I grew up on the water, the son of a US Coast Guard officer. Racing sailboats was something I grew to love. When I was 19 years old, I read one Sports Illustrated article about an iconic 70-foot racing sailboat named Merlin. The Merlin was a first-of-its-kind, ultralight ocean racing yacht that set a record in its race from Los Angeles to Honolulu. I promised myself that if I could ever afford it, I would buy her. In 2017 I did just that and have written about some of my adventures in Mavericks & Merlins: Sailors and Renegades leave the coast, how about you?
The 2023 Islands Race was canceled yesterday due to safety concerns. Los Angeles has a freak, never-before-issued blizzard warning with cold winds of over 50 miles per hour along the California coast. So instead of racing the Merlin today and this weekend, I̵7;m writing a blog for all my friends who love water sports and are on their boats of all shapes and sizes.
This post is a warning that your answers on the insurance application about how you maintain your boat and your plans for its safety may be considered warranties, which, if not followed carefully, could void your insurance coverage and cost you dearly in the event of a disaster .
A federal case was settled just two weeks ago1 should be a warning about the seriousness of representations made in marine applications. The federal judge noted the basic facts of the yacht’s death:
“Ralph Young owned and occupied a 74-foot motor vessel named SUMMER STAR (the “vessel”). Mr. Young insured the vessel through plaintiff Transpac with defendant Yachtinsure Services, Inc. from 2013 to 2019. On August 28, 2019, the vessel foundered and was destroyed when Hurricane Dorian struck St. Thomas, US Virgin Islands, where the vessel was moored. Mr. Young applied to abandon the vessel, filed a claim with Yachtinsure and demanded payment in accordance with his policy. Yachtinsure rejected the abandonment and denied Mr. Young’s claim, based on what it believed to be his material misrepresentations in his April 2019 policy renewal application.”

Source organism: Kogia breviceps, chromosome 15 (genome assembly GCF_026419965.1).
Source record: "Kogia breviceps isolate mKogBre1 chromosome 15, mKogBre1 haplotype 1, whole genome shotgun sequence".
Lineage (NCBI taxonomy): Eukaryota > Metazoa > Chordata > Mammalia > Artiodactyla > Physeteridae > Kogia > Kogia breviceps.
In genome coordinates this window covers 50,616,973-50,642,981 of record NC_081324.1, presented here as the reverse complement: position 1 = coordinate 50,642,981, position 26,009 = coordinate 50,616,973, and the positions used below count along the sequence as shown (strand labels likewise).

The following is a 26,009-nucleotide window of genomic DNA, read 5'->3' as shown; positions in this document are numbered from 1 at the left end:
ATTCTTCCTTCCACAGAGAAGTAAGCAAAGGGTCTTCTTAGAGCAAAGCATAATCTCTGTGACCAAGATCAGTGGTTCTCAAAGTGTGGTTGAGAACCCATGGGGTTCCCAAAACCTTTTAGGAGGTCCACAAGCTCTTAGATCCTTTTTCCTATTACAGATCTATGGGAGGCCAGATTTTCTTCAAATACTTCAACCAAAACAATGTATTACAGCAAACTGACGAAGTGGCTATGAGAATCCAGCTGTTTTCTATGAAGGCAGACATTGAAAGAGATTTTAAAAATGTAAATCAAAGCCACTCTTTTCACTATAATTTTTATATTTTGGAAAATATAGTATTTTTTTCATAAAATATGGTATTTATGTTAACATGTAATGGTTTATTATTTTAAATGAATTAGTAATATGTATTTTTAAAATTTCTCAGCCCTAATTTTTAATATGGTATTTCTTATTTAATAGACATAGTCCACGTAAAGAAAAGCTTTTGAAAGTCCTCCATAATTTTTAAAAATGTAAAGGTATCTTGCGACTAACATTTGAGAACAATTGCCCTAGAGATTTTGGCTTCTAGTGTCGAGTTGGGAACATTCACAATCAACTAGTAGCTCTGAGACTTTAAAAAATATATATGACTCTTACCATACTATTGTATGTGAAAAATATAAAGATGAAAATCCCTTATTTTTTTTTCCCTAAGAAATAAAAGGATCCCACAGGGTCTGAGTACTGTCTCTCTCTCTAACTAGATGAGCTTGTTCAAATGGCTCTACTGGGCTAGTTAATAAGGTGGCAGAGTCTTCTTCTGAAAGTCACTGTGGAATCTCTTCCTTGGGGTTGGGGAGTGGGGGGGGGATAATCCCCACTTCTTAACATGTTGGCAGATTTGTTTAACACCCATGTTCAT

The last thing anyone wants to hear after their insured boat is damaged is that the insurance company will not pay for the damage. In this case, the insurance company successfully argued that the boat owner failed to have the boat moored with certain types of lines at the time of the hurricane, as stated in the application.
Applying federal maritime law and New York law, the federal judge agreed with the insurer:
Mr. Young testified that he traditionally used only four lines to secure the vessel to a single mooring. He further testified that he used only six nylon lines to secure the vessel in Crown Bay during Hurricane Dorian. It is therefore undisputed in the summary judgment that Mr. Young did not follow through on the promissory notes he made when negotiating the insurance with Yachtinsure because he did not secure the SUMMER STAR with the ten 3/4 inch nylon mooring lines he agreed to use in his answer to question 15 of the hurricane plan.
Mr. Young contends that his assurance to use ten 3/4 inch lines is only applicable when moored at a marina, and therefore not relevant when moored to a single point mooring as he was during Hurricane Dorian. I reject this reading of his response in the hurricane plan. I am not convinced by this interpretation because there is nothing in the hurricane plan to indicate that Mr. Young’s intention to use ten 3/4 inch lines is limited only to when he was docked at a marina. If Mr Young planned to secure the vessel with ten lines only when moored at Crown Bay, rather than moored in a marina. With Mr Young’s admission that he would moor at Crown Bay and, four issues later, his agreement to use ten 3/4 inch lines, the clear reading of Mr Young’s Hurricane Plan response is that he confirmed to Yachtinsure that he would use at least ten 3/4-inch nylon braid lines whether he was moored at a single point mooring or docked in a marina.